Carrefour Belgium has suffered a record 55.6 million euro loss last year, as costs for a major restructuring mounted. The hypermarkets specifically are still in a terrible shape.
Despite a net profit of 70 million euros in 2017, Carrefour Belgium engaged in a huge restructuring process that cut 1,012 jobs and resulted in a number of store closings. The company paid a price for that: last year, its turnover continued to go down and its losses amounted to 55.6 million euros, as the severance packages alone cost 110 million euros. Moreover, the results of the restructuring will weigh down the 2019 results as well, Belgian business newspaper De Tijd says: the last lay-offs and store closing (Genk) were only executed this June. dat de omzet in België blijft dalen.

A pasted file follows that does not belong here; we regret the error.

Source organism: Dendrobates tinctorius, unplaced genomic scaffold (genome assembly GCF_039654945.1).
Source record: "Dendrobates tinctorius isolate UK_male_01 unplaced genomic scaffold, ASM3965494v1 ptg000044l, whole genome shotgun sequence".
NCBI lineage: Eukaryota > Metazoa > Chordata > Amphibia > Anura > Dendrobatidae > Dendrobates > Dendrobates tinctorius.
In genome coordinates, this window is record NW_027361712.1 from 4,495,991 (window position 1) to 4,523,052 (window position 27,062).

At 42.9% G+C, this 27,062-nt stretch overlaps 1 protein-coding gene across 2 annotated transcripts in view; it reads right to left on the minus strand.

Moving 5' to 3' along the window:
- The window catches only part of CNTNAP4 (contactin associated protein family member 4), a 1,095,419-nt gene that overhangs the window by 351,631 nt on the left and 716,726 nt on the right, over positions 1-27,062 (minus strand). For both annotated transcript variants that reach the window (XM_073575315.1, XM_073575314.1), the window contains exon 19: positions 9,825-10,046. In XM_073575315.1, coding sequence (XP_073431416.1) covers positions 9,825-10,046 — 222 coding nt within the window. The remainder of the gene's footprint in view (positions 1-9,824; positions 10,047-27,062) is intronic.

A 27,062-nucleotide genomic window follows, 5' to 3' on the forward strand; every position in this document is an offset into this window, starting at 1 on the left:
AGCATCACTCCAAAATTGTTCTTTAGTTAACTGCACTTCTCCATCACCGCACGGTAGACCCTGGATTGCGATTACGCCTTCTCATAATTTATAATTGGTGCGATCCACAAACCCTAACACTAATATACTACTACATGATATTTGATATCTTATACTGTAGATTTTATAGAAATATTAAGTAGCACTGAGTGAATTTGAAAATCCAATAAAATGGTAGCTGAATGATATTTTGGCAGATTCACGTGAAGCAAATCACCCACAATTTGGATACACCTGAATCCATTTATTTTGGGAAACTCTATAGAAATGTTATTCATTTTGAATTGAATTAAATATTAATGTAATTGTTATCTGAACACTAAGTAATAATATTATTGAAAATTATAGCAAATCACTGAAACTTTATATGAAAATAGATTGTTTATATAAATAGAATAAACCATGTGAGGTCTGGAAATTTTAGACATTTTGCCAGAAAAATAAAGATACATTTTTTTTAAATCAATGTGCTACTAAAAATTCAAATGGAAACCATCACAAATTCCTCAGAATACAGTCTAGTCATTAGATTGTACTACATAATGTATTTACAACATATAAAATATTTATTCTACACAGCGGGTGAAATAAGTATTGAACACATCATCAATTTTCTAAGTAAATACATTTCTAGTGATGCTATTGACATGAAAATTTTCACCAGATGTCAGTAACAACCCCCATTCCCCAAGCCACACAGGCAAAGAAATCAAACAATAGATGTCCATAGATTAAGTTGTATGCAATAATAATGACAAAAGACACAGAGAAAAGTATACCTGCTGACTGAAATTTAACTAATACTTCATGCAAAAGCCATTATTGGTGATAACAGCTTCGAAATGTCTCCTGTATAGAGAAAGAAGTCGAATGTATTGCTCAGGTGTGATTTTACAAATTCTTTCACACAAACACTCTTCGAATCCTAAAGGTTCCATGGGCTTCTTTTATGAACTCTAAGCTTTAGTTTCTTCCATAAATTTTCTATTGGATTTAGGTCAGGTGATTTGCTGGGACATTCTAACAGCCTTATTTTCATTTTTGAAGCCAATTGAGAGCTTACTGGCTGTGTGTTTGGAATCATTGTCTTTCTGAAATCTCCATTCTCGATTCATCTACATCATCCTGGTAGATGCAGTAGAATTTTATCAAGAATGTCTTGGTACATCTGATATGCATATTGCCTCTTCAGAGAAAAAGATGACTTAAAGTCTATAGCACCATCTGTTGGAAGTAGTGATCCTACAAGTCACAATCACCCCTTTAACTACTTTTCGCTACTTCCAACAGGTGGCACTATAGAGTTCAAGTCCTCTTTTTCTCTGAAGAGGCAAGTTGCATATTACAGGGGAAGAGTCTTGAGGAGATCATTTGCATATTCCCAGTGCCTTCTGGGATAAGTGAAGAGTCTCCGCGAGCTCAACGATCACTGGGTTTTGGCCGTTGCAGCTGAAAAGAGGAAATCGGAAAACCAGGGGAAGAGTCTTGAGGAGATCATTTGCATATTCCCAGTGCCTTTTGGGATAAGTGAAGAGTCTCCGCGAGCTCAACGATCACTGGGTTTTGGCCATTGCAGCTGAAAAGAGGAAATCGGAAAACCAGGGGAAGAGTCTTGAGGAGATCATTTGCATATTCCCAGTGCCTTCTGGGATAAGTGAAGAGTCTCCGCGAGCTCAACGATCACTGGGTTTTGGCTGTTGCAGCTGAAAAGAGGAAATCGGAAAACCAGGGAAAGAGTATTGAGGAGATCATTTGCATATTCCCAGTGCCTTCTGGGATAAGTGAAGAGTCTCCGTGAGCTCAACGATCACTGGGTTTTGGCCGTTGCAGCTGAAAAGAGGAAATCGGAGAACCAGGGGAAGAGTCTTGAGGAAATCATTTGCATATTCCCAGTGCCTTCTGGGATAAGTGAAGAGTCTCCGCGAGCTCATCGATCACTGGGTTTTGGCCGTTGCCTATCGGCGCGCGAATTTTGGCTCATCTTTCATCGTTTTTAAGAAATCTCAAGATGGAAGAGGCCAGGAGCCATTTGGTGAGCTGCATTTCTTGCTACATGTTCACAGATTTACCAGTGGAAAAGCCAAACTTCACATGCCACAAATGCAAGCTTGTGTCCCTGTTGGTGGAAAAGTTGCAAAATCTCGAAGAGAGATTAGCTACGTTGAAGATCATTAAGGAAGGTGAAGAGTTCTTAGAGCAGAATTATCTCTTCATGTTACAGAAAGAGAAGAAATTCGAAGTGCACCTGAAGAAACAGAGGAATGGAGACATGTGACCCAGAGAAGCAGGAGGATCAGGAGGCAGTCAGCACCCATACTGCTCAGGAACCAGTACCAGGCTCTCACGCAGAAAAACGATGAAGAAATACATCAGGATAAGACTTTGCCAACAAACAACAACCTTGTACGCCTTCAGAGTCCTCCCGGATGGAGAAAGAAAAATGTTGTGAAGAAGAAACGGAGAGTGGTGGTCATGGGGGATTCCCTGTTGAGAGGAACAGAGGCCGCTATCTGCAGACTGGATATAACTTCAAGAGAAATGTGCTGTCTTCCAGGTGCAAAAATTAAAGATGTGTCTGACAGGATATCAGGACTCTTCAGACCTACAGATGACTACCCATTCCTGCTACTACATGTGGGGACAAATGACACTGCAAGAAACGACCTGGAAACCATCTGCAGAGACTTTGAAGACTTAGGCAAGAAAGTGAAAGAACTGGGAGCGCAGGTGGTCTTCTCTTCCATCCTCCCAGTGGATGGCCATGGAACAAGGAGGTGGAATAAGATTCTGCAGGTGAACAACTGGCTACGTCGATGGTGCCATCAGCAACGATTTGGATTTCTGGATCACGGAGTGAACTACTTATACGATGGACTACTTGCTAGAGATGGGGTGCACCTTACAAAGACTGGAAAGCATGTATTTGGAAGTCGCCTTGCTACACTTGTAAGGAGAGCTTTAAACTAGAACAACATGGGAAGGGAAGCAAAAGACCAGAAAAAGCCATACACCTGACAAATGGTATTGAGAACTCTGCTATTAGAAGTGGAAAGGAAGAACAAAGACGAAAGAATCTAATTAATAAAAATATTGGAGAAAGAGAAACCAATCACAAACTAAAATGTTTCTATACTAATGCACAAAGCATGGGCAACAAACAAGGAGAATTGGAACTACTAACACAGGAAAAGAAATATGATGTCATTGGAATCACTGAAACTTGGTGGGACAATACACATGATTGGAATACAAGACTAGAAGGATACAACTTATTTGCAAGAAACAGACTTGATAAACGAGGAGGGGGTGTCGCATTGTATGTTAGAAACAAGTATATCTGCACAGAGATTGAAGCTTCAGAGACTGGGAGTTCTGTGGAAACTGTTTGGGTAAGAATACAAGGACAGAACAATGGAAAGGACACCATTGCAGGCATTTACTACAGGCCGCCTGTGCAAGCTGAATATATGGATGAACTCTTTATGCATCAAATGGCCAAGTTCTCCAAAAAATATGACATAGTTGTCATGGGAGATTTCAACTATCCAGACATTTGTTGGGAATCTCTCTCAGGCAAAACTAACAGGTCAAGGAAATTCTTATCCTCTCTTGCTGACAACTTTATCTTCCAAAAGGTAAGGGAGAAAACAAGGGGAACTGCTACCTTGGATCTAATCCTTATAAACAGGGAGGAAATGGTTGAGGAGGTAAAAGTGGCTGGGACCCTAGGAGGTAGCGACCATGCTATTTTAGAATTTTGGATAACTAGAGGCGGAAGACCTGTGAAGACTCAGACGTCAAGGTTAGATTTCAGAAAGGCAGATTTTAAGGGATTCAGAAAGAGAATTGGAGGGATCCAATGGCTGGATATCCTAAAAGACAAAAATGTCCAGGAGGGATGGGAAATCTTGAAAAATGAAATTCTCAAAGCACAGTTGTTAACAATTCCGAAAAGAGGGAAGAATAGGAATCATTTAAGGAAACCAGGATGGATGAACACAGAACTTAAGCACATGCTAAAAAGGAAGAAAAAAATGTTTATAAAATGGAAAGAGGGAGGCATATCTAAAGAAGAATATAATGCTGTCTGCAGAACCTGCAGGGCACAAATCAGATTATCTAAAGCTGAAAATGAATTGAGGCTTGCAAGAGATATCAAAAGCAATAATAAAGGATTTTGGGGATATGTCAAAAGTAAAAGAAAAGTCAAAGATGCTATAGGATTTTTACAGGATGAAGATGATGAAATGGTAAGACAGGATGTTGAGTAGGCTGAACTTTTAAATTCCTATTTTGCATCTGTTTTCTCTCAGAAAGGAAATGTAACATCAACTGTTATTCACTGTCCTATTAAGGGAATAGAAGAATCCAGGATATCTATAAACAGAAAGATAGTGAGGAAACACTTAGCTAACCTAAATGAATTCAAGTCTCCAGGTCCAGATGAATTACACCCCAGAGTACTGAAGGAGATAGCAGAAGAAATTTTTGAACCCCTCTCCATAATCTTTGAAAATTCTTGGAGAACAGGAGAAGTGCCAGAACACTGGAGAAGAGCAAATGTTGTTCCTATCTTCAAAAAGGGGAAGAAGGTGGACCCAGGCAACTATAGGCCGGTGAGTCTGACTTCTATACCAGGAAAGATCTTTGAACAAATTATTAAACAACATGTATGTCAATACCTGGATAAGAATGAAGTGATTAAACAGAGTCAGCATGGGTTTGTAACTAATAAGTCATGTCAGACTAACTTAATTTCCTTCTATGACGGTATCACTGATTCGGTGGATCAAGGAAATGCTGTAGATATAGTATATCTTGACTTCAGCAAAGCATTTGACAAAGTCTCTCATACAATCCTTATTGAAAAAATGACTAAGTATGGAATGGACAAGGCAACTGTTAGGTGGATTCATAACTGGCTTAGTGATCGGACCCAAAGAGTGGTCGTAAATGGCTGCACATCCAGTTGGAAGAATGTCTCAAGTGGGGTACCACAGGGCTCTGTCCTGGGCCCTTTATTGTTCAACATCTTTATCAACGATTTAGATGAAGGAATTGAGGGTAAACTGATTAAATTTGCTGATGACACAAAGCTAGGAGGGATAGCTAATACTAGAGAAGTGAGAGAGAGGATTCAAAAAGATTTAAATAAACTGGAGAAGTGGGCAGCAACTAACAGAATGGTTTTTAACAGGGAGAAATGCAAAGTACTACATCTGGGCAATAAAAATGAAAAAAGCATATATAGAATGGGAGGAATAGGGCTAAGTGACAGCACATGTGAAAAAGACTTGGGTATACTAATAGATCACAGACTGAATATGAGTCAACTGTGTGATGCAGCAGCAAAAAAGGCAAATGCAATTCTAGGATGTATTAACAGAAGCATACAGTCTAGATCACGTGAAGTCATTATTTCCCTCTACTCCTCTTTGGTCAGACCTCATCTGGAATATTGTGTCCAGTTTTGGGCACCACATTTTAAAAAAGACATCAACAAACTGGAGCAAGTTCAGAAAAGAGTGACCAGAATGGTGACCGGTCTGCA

Carrefour's major weakness is its hypermarkets, who have been leaking money for years and according to management, results are still deteriorating. Twenty of the forty hypermarkets are losing money as consumers have changed their shopping habits: non-food is often ordered online and food is preferably bought at discounters (such as Aldi, Colruyt or Lidl), while smaller proximity stores gain market share for 'emergency groceries'.
The French chain's Belgian branch is trying to change its course, but these attempts cost time and money. Several hypermarkets have already been fitted with a new concept, including more room for fresh produce, organic products and foodservice. The room for non-food is limited, store organisation revisited and self-scan check-outs add to lower costs. Moreover, external partners can get shop-in-shops, like para-pharmaceutical chain Medi-Market... but all these changes will take some time to take positive effect.
More focus will also go to the smaller store formats (Market and Express) and the newly opened Carrefour Bio. In the near future, Carrefour wants to open up to thirty stores per year - but others may still need to be closed. Last year, this resulted in a net result of eight more stores, raising the store count to 794.